This is my Five Minute Friday on Monday!
Rolling up to a stoplight I see her. A woman in dark winter clothes in the noontime heat of a 105 degree day. HOMELESS her cardboard sign says. I start to switch lanes to her side of the road, but the light turns green. My soul is pulled. I’m late for an appointment. Reaching her would require me to turn around. My heart says, “go back.” My head says, “go on.” I keep my foot pressing on the gas and tears fill my eyes. The petty grievances I was just worrying about fall away. My “wish list” for my home seems trite. How often do I compare my life to others who have “more than me” and neglect to consider those who have so much less. My life is blessed. Even on the days I feel less than, I have more than enough.
Will she still be there on my way home? I do hope …
Part 2 From Later Today: She was still there! An hour after I first saw her, I drove toward home with a $20 bill resting just inside my purse. This was a small miracle since I never have cash, but for “some reason” I got $20 cash at the grocery store earlier this morning. Truthfully, I’ve never stopped to give someone something on the side of the road. I usually say a prayer for them and go on my way. But there was something about this woman…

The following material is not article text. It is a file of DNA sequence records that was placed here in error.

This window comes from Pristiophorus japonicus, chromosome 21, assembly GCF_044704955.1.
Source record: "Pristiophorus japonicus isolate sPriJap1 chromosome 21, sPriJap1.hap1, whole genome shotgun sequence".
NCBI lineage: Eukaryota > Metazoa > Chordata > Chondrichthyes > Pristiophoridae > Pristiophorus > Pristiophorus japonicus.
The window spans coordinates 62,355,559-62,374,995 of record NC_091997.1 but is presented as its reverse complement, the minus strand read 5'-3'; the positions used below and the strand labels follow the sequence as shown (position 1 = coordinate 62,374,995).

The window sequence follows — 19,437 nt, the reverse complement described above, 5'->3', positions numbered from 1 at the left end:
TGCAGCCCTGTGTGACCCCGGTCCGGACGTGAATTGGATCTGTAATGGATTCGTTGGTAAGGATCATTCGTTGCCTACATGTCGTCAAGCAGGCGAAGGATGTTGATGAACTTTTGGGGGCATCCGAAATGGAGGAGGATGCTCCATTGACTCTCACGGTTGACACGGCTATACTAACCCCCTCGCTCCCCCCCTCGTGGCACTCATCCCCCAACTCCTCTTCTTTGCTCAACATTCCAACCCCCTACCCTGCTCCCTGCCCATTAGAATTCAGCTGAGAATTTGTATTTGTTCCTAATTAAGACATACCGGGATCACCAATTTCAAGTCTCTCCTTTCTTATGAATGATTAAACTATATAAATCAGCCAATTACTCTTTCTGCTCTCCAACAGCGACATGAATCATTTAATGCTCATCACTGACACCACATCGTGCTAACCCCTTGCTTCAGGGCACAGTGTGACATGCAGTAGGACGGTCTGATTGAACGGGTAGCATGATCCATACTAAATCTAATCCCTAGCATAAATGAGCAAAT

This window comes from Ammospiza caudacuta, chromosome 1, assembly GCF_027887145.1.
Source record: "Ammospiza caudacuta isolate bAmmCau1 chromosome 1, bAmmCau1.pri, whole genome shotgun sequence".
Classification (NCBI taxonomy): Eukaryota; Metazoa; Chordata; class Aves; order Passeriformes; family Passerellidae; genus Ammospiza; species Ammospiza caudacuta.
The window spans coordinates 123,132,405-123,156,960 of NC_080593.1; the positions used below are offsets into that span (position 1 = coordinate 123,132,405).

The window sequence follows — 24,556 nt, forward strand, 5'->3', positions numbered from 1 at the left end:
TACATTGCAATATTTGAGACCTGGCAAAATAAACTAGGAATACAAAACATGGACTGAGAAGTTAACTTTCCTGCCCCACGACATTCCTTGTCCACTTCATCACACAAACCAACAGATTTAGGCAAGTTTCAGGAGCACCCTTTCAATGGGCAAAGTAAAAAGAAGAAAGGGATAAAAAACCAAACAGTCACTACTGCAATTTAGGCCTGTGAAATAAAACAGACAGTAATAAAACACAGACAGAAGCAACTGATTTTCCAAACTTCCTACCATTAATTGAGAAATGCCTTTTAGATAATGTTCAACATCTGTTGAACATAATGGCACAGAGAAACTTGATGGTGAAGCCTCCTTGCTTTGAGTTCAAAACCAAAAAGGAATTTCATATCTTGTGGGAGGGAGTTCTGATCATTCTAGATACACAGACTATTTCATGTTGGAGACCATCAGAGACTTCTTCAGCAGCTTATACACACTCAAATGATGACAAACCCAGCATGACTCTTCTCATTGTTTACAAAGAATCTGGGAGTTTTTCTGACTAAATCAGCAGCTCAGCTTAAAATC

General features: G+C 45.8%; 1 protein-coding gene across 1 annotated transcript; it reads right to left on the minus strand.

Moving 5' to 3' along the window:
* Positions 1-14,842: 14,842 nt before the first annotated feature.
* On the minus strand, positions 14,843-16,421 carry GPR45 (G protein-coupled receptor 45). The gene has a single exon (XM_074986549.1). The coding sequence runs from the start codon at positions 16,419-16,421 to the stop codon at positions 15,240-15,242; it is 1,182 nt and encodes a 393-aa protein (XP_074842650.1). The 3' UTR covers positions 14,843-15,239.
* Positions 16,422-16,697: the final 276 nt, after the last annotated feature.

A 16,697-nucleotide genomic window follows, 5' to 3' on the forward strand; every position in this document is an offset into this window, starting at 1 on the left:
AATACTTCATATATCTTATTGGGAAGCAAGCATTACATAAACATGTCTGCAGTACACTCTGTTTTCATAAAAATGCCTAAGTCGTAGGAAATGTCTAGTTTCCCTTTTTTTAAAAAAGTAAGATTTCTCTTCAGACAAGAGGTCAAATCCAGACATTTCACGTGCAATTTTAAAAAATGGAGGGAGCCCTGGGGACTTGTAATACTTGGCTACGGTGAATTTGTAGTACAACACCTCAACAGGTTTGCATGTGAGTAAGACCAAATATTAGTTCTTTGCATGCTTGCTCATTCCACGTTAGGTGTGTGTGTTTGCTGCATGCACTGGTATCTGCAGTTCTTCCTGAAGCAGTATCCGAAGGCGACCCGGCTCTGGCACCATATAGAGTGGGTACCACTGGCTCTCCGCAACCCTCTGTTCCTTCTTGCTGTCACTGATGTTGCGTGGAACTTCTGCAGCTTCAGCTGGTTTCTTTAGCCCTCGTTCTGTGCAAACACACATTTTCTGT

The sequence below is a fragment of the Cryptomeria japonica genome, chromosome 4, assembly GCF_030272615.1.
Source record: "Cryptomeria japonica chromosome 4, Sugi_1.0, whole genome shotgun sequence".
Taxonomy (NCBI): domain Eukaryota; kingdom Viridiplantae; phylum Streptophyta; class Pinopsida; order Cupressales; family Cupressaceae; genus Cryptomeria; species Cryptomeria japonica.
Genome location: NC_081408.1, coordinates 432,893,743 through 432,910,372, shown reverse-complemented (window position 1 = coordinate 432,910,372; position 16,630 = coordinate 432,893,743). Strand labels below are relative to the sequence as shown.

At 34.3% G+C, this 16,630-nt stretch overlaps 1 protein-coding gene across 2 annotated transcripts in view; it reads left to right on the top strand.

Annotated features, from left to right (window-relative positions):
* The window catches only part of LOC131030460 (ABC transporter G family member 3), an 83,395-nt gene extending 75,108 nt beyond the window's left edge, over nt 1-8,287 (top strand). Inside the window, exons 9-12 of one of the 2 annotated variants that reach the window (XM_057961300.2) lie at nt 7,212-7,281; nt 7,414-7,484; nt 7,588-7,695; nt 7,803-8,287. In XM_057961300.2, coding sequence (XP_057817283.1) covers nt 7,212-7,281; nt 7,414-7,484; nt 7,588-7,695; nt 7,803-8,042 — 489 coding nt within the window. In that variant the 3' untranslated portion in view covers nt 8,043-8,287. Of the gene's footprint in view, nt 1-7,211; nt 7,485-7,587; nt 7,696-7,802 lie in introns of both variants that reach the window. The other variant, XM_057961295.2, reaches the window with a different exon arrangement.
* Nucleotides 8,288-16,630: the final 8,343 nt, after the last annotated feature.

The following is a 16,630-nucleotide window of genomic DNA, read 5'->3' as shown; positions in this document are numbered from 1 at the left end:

As I approached the intersection I didn’t see her at first. She was hunched over her backpack, wiping the sweat that was pouring down her face. I drove a few yards past her and pulled onto the shoulder, momentarily wondering how this is done. Should I wave her over? Get out of the car? The protocol was definitely outside my comfort zone. I wonder now why it didn’t occur to me to plan out what I was going to say or do if she was there. Perhaps because I didn’t really think she’d still be there.
As it happened, I hopped out of the car and walked toward her before she even noticed I was there. I suppose she doesn’t get many visitors. “MAM?” I said. “I’m sorry. I saw you earlier and wasn’t able to stop. Here you go. God bless you.” I held out the folded $20 bill and she took it without looking at it. Her brown, weathered face stared at mine.
“God bless you,” she replied. And that was it. I got back into my car and drove away.
As I sit here now, I’m mad at myself for not saying more. Why didn’t I even ask her name? Tell her I would pray for her. Something.
Driving away, I looked into my rear view mirror. She was wiping something off her face with her hand. Was it tears? Sweat? I’ll never know. What I do know is that it felt good to pay attention to the still, small voice that told me to help. I pray it was enough to get her a meal and something cold to drink, but perhaps even more importantly I hope it was enough to give her hope. And I hope it was enough to snap me out of my funk and point me back on the path that matters.
Perhaps next time, I’ll be more prepared. Maybe I will stop right away and remember to ask her name. Lord, give me enough courage to follow through.